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used in Sense and Sensibility

25 uses
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sympathy for another's suffering and wanting to help
  • For HIM she felt much compassion;— for Lucy very little—
    Chapter 37 (30% in)
compassion = sympathy for another's suffering and wanting to help
  • Sir John had dropped hints of past injuries and disappointments, which justified her belief of his being an unfortunate man, and she regarded him with respect and compassion.
    Chapter 10 (68% in)
  • Elinor's compassion for him increased, as she had reason to suspect that the misery of disappointed love had already been known to him.
    Chapter 11 (61% in)
  • But whatever might be the particulars of their separation, her sister's affliction was indubitable; and she thought with the tenderest compassion of that violent sorrow which Marianne was in all probability not merely giving way to as a relief, but feeding and encouraging as a duty.
    Chapter 15 (32% in)
  • She avoided the looks of them all, could neither eat nor speak, and after some time, on her mother's silently pressing her hand with tender compassion, her small degree of fortitude was quite overcome, she burst into tears and left the room.
    Chapter 15 (96% in)
  • Marianne looked with amazement at Edward, with compassion at her sister.
    Chapter 18 (48% in)
  • Here she took out her handkerchief; but Elinor did not feel very compassionate.
    Chapter 22 (76% in)
  • If you knew what a consolation it was to me to relieve my heart speaking to you of what I am always thinking of every moment of my life, your compassion would make you overlook every thing else I am sure.
    Chapter 24 (11% in)
  • —said she in a voice of great compassion to Marianne, who turned away her face without attempting to answer.
    Chapter 30 (2% in)
  • Her heart was hardened against the belief of Mrs. Jennings's entering into her sorrows with any compassion.
    Chapter 31 (5% in)
  • Recollecting, soon afterwards, that he was probably dividing Elinor from her sister, he put an end to his visit, receiving from her again the same grateful acknowledgments, and leaving her full of compassion and esteem for him.
    Chapter 31 (**% in)
  • But though this behaviour assured Elinor that the conviction of this guilt WAS carried home to her mind, though she saw with satisfaction the effect of it, in her no longer avoiding Colonel Brandon when he called, in her speaking to him, even voluntarily speaking, with a kind of compassionate respect, and though she saw her spirits less violently irritated than before, she did not see her less wretched.
    Chapter 32 (5% in)
  • He paused for her assent and compassion; and she forced herself to say, "Your expenses both in town and country must certainly be considerable; but your income is a large one."
    Chapter 33 (56% in)
  • Lucy came very shortly to claim Elinor's compassion on being unable to see Edward, though he had arrived in town with Mr. and Mrs. Dashwood.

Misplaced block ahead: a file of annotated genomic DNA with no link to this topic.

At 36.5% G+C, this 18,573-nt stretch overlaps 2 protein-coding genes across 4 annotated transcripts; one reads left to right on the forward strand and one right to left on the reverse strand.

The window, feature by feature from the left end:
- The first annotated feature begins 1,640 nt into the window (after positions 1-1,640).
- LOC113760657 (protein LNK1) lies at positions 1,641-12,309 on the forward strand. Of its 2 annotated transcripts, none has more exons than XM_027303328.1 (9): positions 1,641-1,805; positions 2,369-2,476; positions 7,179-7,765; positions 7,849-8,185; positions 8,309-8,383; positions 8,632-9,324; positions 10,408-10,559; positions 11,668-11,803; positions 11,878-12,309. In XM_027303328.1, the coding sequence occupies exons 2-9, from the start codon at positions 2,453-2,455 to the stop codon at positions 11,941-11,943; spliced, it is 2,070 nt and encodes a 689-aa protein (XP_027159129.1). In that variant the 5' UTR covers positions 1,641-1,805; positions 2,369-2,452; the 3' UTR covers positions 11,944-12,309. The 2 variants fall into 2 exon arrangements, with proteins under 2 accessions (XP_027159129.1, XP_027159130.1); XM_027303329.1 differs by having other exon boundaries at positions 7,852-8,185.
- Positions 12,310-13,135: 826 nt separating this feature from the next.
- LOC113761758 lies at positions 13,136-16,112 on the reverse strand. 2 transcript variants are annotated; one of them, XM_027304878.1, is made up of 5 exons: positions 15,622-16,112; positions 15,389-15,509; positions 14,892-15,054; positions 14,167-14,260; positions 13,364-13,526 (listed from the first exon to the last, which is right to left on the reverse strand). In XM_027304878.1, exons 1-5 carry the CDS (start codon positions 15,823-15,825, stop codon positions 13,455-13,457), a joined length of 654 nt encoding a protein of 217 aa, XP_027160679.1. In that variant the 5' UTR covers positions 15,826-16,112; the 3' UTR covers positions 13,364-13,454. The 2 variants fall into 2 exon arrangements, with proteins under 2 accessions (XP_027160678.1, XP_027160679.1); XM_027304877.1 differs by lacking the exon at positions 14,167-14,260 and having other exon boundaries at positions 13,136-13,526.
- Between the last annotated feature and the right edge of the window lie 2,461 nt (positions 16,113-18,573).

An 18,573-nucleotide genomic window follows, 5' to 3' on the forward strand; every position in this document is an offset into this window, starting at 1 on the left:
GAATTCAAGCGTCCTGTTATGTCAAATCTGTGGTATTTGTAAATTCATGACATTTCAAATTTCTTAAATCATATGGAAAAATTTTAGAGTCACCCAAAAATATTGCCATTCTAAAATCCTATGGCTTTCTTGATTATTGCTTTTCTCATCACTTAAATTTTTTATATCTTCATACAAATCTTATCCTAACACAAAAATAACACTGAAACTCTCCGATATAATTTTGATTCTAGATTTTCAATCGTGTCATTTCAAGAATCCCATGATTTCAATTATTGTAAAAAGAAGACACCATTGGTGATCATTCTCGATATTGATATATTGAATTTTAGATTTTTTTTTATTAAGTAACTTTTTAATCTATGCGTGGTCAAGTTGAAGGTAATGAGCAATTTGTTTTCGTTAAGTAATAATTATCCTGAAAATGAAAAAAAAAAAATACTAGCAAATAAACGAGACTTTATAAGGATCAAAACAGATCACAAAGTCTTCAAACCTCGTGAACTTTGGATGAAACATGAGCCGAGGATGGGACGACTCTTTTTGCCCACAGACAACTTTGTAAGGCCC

Chapter 34 (11% in)
  • Elinor gloried in his integrity; and Marianne forgave all his offences in compassion for his punishment.
    Chapter 38 (2% in)
  • "I have heard," said he, with great compassion, "of the injustice your friend Mr. Ferrars has suffered from his family; for if I understand the matter right, he has been entirely cast off by them for persevering in his engagement with a very deserving young woman.
    Chapter 39 (55% in)
  • Few people who have so compassionate a heart!
    Chapter 40 (4% in)
  • On Mrs. Jennings's compassion she had other claims.
    Chapter 43 (64% in)
  • "I have," returned Elinor, colouring likewise, and hardening her heart anew against any compassion for him, "I have heard it all.
    Chapter 44 (31% in)
  • "You are very wrong, Mr. Willoughby, very blamable," said Elinor, while her voice, in spite of herself, betrayed her compassionate emotion; "you ought not to speak in this way, either of Mrs. Willoughby or my sister.
    Chapter 44 (79% in)
  • — "She does not deserve your compassion.
    Chapter 44 (80% in)
  • And if that some one should be the very he whom, of all others, I could least bear—but I will not stay to rob myself of all your compassionate goodwill, by shewing that where I have most injured I can least forgive.
    Chapter 44 (99% in)
  • —not to any compassion that could benefit you or myself.
    Chapter 46 (77% in)
  • Had Mrs. Dashwood, like her daughter, heard Willoughby's story from himself—had she witnessed his distress, and been under the influence of his countenance and his manner, it is probable that her compassion would have been greater.
    Chapter 47 (6% in)
  • Mrs. Jennings wrote to tell the wonderful tale, to vent her honest indignation against the jilting girl, and pour forth her compassion towards poor Mr. Edward, who, she was sure, had quite doted upon the worthless hussy, and was now, by all accounts, almost broken-hearted, at Oxford.
    Chapter 49 (80% in)

There are no more uses of "compassion" in Sense and Sensibility.

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